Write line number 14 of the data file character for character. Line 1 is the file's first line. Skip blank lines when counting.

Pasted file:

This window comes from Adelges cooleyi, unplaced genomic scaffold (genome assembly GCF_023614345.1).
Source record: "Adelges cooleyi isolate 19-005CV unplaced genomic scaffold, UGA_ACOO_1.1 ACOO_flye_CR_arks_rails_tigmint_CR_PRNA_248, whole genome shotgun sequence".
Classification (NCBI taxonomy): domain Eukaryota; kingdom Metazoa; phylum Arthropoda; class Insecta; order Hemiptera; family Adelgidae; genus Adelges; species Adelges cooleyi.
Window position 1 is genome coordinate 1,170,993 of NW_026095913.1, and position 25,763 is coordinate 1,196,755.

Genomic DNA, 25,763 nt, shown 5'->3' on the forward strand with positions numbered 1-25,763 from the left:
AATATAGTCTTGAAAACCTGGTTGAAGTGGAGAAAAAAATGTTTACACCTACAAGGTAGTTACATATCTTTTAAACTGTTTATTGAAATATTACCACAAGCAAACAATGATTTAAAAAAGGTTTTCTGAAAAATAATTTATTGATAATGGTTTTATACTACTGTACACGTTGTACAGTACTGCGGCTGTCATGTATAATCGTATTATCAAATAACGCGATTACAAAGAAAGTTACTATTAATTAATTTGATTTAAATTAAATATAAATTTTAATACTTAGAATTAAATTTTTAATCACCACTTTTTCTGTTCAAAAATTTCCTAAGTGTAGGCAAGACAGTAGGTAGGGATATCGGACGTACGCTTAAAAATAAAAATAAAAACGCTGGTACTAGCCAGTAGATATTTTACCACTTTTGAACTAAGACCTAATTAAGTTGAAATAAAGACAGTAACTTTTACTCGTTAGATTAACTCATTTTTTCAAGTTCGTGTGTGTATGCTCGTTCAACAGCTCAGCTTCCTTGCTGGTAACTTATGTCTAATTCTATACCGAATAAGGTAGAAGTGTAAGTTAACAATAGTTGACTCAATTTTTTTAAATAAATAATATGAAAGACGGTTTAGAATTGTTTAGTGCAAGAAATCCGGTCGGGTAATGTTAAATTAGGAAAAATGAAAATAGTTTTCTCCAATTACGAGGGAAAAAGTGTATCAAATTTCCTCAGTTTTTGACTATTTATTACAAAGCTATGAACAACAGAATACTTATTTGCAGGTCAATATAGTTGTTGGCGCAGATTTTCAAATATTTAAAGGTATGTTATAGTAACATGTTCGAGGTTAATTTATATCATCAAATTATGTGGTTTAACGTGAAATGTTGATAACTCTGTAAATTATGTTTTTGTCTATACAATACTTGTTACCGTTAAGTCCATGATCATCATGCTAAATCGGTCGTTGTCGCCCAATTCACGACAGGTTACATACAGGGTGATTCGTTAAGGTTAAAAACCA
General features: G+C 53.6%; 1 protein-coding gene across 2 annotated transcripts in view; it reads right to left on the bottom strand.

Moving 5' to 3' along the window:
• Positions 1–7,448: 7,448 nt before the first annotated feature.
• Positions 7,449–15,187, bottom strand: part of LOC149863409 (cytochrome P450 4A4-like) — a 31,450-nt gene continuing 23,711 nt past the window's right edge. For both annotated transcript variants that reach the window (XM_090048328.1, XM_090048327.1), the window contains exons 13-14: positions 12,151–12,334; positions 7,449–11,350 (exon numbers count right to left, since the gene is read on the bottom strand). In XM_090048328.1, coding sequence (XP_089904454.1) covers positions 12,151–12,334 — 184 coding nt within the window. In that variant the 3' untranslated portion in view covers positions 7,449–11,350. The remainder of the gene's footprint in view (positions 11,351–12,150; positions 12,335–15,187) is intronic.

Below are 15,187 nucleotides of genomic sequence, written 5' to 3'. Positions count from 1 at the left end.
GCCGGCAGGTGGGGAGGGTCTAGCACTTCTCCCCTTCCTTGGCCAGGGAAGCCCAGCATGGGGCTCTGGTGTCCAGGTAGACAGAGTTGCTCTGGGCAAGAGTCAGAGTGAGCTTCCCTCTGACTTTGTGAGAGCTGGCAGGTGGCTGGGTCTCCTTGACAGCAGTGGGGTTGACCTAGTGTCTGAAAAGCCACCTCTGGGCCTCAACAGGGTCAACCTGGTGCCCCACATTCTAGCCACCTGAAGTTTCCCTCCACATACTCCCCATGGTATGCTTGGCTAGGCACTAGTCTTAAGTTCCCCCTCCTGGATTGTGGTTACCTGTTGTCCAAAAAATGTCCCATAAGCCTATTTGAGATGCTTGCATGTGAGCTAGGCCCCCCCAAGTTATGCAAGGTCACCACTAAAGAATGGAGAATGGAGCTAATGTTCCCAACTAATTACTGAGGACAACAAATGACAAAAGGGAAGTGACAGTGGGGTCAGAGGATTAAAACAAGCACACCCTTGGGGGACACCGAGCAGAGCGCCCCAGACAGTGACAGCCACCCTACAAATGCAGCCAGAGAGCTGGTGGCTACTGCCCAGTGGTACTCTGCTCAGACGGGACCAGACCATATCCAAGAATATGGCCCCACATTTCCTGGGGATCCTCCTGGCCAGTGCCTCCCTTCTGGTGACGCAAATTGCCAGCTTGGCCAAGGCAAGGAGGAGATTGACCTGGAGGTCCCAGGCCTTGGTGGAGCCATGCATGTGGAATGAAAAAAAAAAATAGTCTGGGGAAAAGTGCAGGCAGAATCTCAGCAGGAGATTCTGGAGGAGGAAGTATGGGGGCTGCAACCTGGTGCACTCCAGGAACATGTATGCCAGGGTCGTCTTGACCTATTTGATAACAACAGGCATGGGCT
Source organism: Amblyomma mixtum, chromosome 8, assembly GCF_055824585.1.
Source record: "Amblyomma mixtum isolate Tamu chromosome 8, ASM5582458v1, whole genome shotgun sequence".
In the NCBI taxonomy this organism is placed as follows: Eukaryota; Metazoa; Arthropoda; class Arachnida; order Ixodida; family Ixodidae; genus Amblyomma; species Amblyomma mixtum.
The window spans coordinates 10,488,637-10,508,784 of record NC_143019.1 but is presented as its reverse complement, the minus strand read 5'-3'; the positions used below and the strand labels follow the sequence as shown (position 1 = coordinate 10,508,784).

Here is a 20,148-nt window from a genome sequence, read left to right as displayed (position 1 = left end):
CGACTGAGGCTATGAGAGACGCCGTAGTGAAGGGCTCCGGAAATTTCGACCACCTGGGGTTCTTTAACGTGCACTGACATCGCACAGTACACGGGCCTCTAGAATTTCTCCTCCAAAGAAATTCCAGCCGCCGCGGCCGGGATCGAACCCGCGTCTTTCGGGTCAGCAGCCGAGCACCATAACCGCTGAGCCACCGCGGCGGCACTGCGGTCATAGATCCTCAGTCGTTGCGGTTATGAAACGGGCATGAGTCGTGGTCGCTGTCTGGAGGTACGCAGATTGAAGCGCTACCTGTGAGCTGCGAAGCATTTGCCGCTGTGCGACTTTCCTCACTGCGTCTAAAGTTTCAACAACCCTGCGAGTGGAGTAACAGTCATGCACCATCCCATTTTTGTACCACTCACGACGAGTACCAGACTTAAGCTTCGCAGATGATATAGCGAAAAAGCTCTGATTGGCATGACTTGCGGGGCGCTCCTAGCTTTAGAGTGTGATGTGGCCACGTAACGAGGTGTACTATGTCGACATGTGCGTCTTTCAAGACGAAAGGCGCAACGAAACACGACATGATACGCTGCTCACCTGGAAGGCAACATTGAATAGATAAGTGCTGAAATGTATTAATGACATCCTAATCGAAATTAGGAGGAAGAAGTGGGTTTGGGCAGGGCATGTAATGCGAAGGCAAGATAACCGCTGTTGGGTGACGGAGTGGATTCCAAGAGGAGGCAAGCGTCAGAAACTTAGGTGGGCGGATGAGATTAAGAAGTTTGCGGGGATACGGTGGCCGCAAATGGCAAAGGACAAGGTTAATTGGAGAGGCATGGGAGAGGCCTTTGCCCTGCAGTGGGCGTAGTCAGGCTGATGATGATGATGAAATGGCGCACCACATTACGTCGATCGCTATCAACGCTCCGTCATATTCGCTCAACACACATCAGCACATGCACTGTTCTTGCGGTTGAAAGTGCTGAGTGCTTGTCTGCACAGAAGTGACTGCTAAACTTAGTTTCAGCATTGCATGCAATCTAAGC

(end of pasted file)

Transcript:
Source record: "Amblyomma mixtum isolate Tamu chromosome 8, ASM5582458v1, whole genome shotgun sequence".